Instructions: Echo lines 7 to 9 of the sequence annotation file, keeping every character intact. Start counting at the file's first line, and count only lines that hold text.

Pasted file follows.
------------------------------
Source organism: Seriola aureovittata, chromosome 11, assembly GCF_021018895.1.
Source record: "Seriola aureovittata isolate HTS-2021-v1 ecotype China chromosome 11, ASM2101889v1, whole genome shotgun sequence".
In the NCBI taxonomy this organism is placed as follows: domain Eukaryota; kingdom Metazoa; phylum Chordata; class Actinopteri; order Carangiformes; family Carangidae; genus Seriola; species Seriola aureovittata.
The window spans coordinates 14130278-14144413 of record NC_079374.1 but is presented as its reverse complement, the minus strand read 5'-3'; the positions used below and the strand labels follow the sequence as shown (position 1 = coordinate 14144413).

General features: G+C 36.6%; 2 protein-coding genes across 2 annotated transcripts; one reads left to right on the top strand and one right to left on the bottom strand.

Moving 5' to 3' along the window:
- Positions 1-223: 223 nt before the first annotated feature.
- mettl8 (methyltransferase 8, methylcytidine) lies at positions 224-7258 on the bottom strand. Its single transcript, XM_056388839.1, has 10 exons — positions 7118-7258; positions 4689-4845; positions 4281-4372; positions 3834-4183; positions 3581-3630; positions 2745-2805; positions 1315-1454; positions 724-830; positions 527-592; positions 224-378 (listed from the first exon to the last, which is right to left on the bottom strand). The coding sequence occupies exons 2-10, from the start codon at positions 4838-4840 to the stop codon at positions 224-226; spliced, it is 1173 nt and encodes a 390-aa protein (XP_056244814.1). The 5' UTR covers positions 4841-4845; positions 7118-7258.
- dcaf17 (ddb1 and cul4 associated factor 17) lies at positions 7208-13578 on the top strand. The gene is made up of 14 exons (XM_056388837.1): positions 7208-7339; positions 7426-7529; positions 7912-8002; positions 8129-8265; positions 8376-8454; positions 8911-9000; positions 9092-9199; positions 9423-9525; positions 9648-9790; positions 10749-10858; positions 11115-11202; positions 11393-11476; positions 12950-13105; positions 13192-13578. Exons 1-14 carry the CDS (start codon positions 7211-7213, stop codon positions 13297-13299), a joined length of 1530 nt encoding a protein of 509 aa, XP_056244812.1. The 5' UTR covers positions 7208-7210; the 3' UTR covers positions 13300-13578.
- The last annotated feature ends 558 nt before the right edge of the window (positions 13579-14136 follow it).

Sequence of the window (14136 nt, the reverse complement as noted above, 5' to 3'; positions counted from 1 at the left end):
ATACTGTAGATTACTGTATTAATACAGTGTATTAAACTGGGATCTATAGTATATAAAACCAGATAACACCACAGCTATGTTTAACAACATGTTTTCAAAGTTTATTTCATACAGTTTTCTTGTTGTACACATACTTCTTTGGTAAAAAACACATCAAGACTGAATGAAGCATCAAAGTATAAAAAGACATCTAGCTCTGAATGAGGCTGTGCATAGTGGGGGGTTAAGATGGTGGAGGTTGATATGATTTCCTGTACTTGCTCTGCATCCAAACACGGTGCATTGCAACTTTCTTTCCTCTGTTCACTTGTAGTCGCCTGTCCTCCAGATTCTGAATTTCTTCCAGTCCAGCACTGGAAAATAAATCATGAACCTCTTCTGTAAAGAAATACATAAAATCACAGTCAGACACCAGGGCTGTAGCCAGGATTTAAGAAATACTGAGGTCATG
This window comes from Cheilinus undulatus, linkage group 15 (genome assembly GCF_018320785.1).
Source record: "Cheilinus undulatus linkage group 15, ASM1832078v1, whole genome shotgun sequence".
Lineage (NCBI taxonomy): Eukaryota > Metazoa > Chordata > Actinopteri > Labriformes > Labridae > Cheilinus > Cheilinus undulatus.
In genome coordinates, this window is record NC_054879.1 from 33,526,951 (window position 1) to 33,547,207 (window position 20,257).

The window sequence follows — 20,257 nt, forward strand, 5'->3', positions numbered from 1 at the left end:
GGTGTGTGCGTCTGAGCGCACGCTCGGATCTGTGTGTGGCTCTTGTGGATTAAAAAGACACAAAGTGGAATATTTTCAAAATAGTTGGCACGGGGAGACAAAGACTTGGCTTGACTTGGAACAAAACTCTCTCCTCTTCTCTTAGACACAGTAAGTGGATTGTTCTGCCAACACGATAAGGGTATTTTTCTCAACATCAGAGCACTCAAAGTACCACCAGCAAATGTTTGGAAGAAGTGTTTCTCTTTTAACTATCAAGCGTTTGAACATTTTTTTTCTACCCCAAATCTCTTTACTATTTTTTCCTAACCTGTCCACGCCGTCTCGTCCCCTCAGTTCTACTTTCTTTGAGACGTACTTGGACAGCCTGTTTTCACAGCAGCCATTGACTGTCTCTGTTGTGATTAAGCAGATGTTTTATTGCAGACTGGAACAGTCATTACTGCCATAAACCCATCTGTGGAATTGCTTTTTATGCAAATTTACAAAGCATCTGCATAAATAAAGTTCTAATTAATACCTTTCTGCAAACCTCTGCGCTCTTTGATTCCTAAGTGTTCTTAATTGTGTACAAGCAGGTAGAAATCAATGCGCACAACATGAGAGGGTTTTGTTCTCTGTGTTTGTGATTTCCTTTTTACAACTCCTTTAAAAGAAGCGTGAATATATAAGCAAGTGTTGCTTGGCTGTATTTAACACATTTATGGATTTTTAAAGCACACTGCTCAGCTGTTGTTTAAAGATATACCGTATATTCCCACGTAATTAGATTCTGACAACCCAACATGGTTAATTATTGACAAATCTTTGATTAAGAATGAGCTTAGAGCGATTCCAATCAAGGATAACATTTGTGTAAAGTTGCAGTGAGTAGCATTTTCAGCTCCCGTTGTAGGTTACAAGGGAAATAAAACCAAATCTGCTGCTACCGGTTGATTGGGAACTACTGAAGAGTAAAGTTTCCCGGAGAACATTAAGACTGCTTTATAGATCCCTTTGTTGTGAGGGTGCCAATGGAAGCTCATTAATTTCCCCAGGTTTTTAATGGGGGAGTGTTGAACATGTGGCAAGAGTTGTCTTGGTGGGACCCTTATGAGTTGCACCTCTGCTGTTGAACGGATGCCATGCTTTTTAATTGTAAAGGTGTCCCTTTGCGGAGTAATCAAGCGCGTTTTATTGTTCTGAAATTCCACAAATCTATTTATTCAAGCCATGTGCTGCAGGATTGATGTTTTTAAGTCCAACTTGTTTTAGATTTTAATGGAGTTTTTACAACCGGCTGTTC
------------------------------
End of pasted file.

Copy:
- Positions 1-223: 223 nt before the first annotated feature.
- mettl8 (methyltransferase 8, methylcytidine) lies at positions 224-7258 on the bottom strand. Its single transcript, XM_056388839.1, has 10 exons — positions 7118-7258; positions 4689-4845; positions 4281-4372; positions 3834-4183; positions 3581-3630; positions 2745-2805; positions 1315-1454; positions 724-830; positions 527-592; positions 224-378 (listed from the first exon to the last, which is right to left on the bottom strand). The coding sequence occupies exons 2-10, from the start codon at positions 4838-4840 to the stop codon at positions 224-226; spliced, it is 1173 nt and encodes a 390-aa protein (XP_056244814.1). The 5' UTR covers positions 4841-4845; positions 7118-7258.
- dcaf17 (ddb1 and cul4 associated factor 17) lies at positions 7208-13578 on the top strand. The gene is made up of 14 exons (XM_056388837.1): positions 7208-7339; positions 7426-7529; positions 7912-8002; positions 8129-8265; positions 8376-8454; positions 8911-9000; positions 9092-9199; positions 9423-9525; positions 9648-9790; positions 10749-10858; positions 11115-11202; positions 11393-11476; positions 12950-13105; positions 13192-13578. Exons 1-14 carry the CDS (start codon positions 7211-7213, stop codon positions 13297-13299), a joined length of 1530 nt encoding a protein of 509 aa, XP_056244812.1. The 5' UTR covers positions 7208-7210; the 3' UTR covers positions 13300-13578.